Alcohol content is also expressed as a percentage of the whole drink. Look on a bottle of wine or a can of lager and you’ll see either a percentage, followed by the abbreviation ‘ABV’ (alcohol by volume), or sometimes just the word ‘vol’. Wine that says ‘13 ABV’ on its label contains 13% pure alcohol. The alcoholic content in similar types of drinks varies a lot. Some ales are 3.5%. But stronger continental lagers can be 5% or even 6% ABV. Same goes for wine where the ABV of stronger ‘new world’ wines from South America, South Africa and Australia can exceed 14% ABV, compared to the 13% ABV average of European wines. This means that just one pint of strong lager or a large glass of wine can contain more than three units of alcohol.

Spirit Measures and Wine Glass Sizes

Spirits used to be commonly served in 25ml measures, which are one unit of alcohol, many pubs and bars now serve 35ml or 50ml measures. Large wine glasses hold 250ml, which is one-third of a bottle. It means there can be nearly three units or more in just one glass. So, if you have just two or three drinks, you could easily consume a whole bottle of wine – and almost three times the UK Chief Medical Officers’ low-risk drinking guidelines – without even realising. Smaller glasses are usually 175ml and some pubs serve 125ml.

The size and strength of your drink

Alcohol & Calories

Above, we stated that alcohol can cause diabetes and obesity. Some may not consider the calories that are in alcohol and that they are not the same as calories contained in food. Do you know how many calories are in your favourite alcoholic drink? Let’s have a look.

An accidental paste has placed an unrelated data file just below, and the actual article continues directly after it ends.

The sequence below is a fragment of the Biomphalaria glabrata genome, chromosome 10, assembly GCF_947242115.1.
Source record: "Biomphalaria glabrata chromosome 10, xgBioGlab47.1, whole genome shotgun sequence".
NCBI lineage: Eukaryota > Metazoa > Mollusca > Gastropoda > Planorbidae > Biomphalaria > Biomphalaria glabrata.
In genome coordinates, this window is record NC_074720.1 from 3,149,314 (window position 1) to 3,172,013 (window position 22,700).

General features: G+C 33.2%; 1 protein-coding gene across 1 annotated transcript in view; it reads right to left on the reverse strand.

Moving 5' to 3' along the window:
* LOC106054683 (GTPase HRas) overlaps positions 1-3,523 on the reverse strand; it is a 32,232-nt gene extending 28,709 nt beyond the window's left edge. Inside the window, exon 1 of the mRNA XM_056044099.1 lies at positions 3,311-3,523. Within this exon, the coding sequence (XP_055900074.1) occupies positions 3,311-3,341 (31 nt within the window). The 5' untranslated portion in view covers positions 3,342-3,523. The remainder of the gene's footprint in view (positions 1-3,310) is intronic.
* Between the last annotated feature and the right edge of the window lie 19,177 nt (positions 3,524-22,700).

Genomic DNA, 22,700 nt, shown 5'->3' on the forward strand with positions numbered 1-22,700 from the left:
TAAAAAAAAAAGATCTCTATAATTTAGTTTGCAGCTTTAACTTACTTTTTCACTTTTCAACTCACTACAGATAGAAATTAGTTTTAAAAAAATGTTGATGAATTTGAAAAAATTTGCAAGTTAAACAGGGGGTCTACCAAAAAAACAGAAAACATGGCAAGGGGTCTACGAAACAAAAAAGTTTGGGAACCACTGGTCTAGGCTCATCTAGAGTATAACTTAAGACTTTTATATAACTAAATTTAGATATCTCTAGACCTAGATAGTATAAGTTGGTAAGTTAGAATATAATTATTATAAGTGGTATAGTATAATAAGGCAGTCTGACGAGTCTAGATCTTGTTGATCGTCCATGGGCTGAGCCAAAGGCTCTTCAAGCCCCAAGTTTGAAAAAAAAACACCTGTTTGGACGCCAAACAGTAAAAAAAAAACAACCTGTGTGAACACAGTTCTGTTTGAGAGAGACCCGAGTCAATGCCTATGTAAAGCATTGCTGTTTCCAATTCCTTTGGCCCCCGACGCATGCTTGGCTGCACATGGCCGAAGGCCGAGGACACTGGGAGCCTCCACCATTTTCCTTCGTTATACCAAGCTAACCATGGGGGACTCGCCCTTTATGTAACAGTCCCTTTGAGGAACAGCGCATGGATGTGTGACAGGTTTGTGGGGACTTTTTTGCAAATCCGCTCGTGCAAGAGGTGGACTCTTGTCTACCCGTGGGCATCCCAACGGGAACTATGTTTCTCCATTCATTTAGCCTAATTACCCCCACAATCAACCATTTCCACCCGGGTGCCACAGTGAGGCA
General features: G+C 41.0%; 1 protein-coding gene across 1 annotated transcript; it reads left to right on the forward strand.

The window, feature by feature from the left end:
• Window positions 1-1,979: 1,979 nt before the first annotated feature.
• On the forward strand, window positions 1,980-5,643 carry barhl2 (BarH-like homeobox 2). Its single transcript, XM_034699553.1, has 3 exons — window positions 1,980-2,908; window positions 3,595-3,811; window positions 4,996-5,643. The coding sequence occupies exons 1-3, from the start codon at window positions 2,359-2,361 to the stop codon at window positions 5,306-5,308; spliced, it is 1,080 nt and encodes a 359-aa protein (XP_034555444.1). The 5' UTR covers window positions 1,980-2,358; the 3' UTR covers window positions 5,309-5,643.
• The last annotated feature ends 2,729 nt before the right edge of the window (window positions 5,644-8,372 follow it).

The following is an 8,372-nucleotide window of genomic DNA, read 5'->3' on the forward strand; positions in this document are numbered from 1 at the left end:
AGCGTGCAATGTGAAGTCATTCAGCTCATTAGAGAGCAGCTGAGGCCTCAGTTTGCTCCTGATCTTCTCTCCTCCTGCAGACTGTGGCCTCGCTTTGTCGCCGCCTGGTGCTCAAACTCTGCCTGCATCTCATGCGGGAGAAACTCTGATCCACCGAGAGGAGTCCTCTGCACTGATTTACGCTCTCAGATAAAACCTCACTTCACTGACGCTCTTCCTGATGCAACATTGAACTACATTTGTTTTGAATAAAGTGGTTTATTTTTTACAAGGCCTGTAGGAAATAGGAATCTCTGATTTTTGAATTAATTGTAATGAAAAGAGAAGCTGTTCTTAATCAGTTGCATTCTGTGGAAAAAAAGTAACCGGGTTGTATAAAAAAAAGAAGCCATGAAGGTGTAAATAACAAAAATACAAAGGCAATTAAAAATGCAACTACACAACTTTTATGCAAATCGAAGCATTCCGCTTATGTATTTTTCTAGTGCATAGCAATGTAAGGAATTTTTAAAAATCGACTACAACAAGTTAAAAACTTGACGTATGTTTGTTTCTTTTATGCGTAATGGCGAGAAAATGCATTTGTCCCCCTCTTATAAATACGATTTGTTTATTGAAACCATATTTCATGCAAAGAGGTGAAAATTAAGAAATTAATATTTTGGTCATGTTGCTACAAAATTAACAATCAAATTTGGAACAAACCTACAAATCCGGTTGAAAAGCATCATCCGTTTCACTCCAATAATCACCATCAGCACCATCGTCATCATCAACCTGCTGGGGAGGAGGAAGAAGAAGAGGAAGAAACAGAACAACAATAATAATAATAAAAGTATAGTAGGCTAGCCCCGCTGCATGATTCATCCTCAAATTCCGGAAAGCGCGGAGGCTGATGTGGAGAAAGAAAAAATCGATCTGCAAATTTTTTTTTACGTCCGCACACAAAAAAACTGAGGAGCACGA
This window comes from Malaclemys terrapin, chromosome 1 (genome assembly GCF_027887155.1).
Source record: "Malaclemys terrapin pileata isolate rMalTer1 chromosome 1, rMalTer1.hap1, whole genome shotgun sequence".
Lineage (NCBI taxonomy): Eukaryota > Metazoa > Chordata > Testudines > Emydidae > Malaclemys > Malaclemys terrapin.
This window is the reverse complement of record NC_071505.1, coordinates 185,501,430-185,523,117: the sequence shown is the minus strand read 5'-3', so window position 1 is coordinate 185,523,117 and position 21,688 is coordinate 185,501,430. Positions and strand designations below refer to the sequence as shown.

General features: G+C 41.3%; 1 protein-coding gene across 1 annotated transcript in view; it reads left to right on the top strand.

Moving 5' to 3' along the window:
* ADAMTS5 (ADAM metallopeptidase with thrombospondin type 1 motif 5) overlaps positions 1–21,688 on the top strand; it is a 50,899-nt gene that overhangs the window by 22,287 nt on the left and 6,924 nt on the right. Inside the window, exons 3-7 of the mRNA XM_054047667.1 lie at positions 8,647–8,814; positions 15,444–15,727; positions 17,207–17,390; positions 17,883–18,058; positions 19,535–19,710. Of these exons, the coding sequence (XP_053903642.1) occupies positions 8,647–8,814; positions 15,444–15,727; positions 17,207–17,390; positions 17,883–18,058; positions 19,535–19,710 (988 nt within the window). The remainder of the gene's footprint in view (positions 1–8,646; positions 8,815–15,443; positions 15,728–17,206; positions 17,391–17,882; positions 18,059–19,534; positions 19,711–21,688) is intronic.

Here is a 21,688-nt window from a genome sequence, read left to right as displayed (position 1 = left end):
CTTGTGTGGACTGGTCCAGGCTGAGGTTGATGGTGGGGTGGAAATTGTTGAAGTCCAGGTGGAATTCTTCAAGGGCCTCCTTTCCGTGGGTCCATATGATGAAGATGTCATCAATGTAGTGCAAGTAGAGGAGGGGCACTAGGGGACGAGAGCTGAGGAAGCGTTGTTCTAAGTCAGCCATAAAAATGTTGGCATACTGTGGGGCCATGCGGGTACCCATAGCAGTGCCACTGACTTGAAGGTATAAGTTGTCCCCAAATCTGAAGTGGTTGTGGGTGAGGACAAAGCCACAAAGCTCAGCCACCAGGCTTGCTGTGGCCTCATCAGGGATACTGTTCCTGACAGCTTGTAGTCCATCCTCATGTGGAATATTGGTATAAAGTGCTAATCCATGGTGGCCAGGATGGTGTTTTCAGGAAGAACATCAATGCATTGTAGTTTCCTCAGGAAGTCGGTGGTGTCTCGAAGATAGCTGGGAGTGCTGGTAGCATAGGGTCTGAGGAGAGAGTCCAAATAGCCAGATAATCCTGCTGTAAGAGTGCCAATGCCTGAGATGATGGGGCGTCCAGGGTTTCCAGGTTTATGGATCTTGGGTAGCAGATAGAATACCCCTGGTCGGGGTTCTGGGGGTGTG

Alcohol and Calories

Strategies for drinking less at home

If you’re pouring your own drinks at home, it’s easy to drink more alcohol than you realise.

Here are some tips to help you keep track:

• If you drink wine at home, pour small amounts into your glass.
• If you fill glasses to the rim, you’ll drink more than you realise. Opt for small (125ml or less) glasses too.
• Measure your spirits instead of free pouring them.
• Try and pour your own drinks. If someone else is constantly topping up your half-filled glass, it’s hard to keep track of how much alcohol you’re drinking.
• Try tracking your alcohol consumption each day visit https://www.drinkaware.co.uk/tools/

The Morning After

You will also need to be aware of how much you have had to drink before hopping into your car or reporting for work the next day. As we all know, in the Rail Industry we are subject to Random D&A screening. This may have slowed down due to the social distancing guidelines, but it will not be long before the screening is back with us.

As a general guideline, it takes approximately, one hour for each unit of alcohol to leave our bloodstream, plus an additional hour for the first drink. So, if you have 3 units of alcohol it is estimated that it be at least 4 hours before the alcohol has left your bloodstream.

Further guidance and information can be found at:

• alcoholchange.org.uk
• morning-after.org.uk
• drinkaware.co.uk

You can download the full article in PDF format here – A.D.V.I.C.E – Topic 4: Alcohol (COVID -19)